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Pass an optional parameter to a subroutine

by ocs (Monk)
on Sep 15, 2006 at 07:53 UTC ( #573061=perlquestion: print w/ replies, xml ) Need Help??
ocs has asked for the wisdom of the Perl Monks concerning the following question:

Hi folks, I have an apparant simple problem. I want to pass a parameter to a function, which toggles a behavior, e.g. to write to a database or not to write. Here an extraction:
#===================================================================== sub handleVoicemailNote { #===================================================================== my $ref_mail = shift; my $db_write = shift || 1;
I call the function this way:
handleVoicemailNote($mail, 0);
or this way:
handleVoicemailNote($mail);
That means, if $db_write is set to 1, it writes to the database. The parameter $db_write has not to be set, but the default has to be 1 (if it is not passed). But it does not work. It evaluates the parameter always as 1. It apparantly does not take the parameter as it is but evaluates the passed parameter. If it is 0, it behaves the same way as there is no given parameter. How can I get this thing working? I now got the solution that I pass text strings like "true" and "false" but this is unesthetic and not satisfying. Thanks for any answers!

2006-09-15 Retitled by Arunbear, as per Monastery guidelines
Original title: 'Pass a parameter'

Comment on Pass an optional parameter to a subroutine
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Re: Pass an optional parameter to a subroutine
by robartes (Priest) on Sep 15, 2006 at 08:17 UTC

    You're being bitten by the fact that 0 is false, so if you pass 0 in $db_write, the shift || 1 sees false || 1 and you get 1.

    You will probably want to explicitely check for definedness instead:

    my $ref_mail = shift; my $db_write = shift; # If $db_write is defined, use that, otherwise default to 1 $db_write = defined($db_write)?$db_write:1;

    CU
    Robartes-

      Wow, thank you guys. That was really fast & you got my problem solved. Great community :)
Re: Pass an optional parameter to a subroutine
by GrandFather (Cardinal) on Sep 15, 2006 at 08:20 UTC

    Consider:

    use warnings; use strict; my @lines; test ("No switch param:"); test ("Switch param is 0", 0); test ("Switch param is -1", -1); sub test { my $param1 = shift; my $switch = shift || 1; print $param1; print " - Switch = $switch\n"; }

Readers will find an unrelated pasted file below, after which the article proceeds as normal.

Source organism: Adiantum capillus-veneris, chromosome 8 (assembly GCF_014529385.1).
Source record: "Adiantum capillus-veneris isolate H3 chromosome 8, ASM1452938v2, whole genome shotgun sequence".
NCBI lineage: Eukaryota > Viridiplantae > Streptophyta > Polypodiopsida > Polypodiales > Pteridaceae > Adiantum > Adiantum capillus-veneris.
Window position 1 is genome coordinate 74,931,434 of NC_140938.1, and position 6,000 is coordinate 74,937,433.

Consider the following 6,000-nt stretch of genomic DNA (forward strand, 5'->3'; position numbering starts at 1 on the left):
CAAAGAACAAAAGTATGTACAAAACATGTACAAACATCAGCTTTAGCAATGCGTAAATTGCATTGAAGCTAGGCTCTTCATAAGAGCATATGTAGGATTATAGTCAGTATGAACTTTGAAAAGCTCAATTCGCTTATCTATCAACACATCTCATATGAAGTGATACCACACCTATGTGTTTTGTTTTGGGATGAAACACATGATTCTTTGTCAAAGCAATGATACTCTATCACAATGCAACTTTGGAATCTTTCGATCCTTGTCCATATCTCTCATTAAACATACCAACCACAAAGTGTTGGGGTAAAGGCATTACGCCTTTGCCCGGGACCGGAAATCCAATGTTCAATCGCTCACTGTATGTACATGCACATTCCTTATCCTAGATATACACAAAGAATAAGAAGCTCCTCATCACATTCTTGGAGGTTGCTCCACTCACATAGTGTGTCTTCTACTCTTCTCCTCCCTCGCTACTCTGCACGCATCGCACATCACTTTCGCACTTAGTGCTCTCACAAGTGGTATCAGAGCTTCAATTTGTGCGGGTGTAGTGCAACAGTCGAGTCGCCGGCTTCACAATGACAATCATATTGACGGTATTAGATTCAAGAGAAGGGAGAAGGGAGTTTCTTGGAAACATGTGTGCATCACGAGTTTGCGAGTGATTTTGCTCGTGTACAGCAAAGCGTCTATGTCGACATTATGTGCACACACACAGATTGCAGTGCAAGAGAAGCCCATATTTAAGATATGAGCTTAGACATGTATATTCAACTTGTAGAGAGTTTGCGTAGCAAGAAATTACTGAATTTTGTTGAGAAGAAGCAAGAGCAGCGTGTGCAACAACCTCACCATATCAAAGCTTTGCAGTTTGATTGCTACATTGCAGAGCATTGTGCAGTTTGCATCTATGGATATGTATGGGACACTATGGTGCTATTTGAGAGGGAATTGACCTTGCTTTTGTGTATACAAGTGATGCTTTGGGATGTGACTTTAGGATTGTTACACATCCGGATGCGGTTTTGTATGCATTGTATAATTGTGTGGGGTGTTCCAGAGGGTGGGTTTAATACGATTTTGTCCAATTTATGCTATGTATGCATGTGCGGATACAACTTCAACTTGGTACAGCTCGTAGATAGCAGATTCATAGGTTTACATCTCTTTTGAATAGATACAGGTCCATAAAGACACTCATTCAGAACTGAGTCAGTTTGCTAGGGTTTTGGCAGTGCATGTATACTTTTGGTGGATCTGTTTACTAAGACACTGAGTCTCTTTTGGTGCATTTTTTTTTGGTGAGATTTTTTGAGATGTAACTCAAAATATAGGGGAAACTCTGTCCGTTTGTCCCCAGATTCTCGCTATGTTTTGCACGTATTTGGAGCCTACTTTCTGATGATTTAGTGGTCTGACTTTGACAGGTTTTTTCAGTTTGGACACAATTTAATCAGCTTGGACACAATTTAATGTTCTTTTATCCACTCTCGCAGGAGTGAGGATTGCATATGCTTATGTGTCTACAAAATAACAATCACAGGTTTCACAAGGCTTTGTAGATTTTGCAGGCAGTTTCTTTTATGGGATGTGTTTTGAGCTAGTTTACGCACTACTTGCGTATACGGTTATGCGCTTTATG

Prints:

    No switch param: - Switch = 1 Switch param is 0 - Switch = 1 Switch param is -1 - Switch = -1

    Note that 0 || 1 is 1.


    DWIM is Perl's answer to Gödel
Re: Pass an optional parameter to a subroutine
by svenXY (Deacon) on Sep 15, 2006 at 08:22 UTC
    Hi,
    quite simple indeed:
    my $db_write = shift || 1;
    means: give me the parameter and if it is false (and '0' is false), then set it to 1.
    You might try something like this (using defined instead of just checking for true/false):
    #!/usr/bin/perl use strict; use warnings; #===================================================================== sub handleVoicemailNote { #===================================================================== my ($ref_mail,$db_write) = @_; $db_write = 1 unless defined($db_write);

    Regards,
    svenXY
Re: Pass an optional parameter to a subroutine
by davorg (Chancellor) on Sep 15, 2006 at 08:24 UTC

    This is exactly the kind of problem that the forthcoming "defined or" (//) operator is designed to deal with. If you're using the current development version of Perl (5.9) or when the next stable version (5.10) is released, you'll be able to write

    my $db_write = shift // 1;

    Instead of

    my $db_write = shift; $db_write = 1 unless defined $db_write;

    Actually, I think that currently I'd write your code like this

    my $ref_mail = shift; my $db_write = @_ ? shift : 1;
    --
    <http://dave.org.uk>

    "The first rule of Perl club is you do not talk about Perl club."
    -- Chip Salzenberg

      If you're using the current development version of Perl (5.9) or when the next stable version (5.10) is released, you'll be able to write
      Or if you build a 5.8.x perl with the appropriate dor-* patch from http://perl.com/CPAN/authors/id/H/HM/HMBRAND/

      Actually, I'd write it like that last way even with the // operator. It's just a good habit to be in for cases where undef actually is a legitimate value. For example, in a standard get/set object method, knowing that nothing is passed in (read-only) is a very different case from undef being passed in (setting the value to undef). Of course, I can't see using the ternary operator in that precise situation, just that it's an easy way to see the difference between no parameter and undef as a parameter.

      Of course, there are times where I don't want undef as a valid value - but I want my use of // to be an explicit statement that undef isn't allowed rather than an unintentional default.

      Actually, I think that currently I'd write your code like this
      my $ref_mail = shift; my $db_write = @_ ? shift : 1;

      That's icky, as it means more to change if there are ever more parameters than just these two. I'd suggest:

      my $ref_mail = shift; my $db_write = defined $_[0] ? shift : 1;
      <radiant.matrix>
      A collection of thoughts and links from the minds of geeks
      The Code that can be seen is not the true Code
      I haven't found a problem yet that can't be solved by a well-placed trebuchet

        Exactly! What if someone sent in something like this?

        foo(undef, 1, 2);
        Then the @_ version would shift off the undef, which is not what is wanted, I think.

        Being contemplative
        -v.

        "Perl. There is no substitute."

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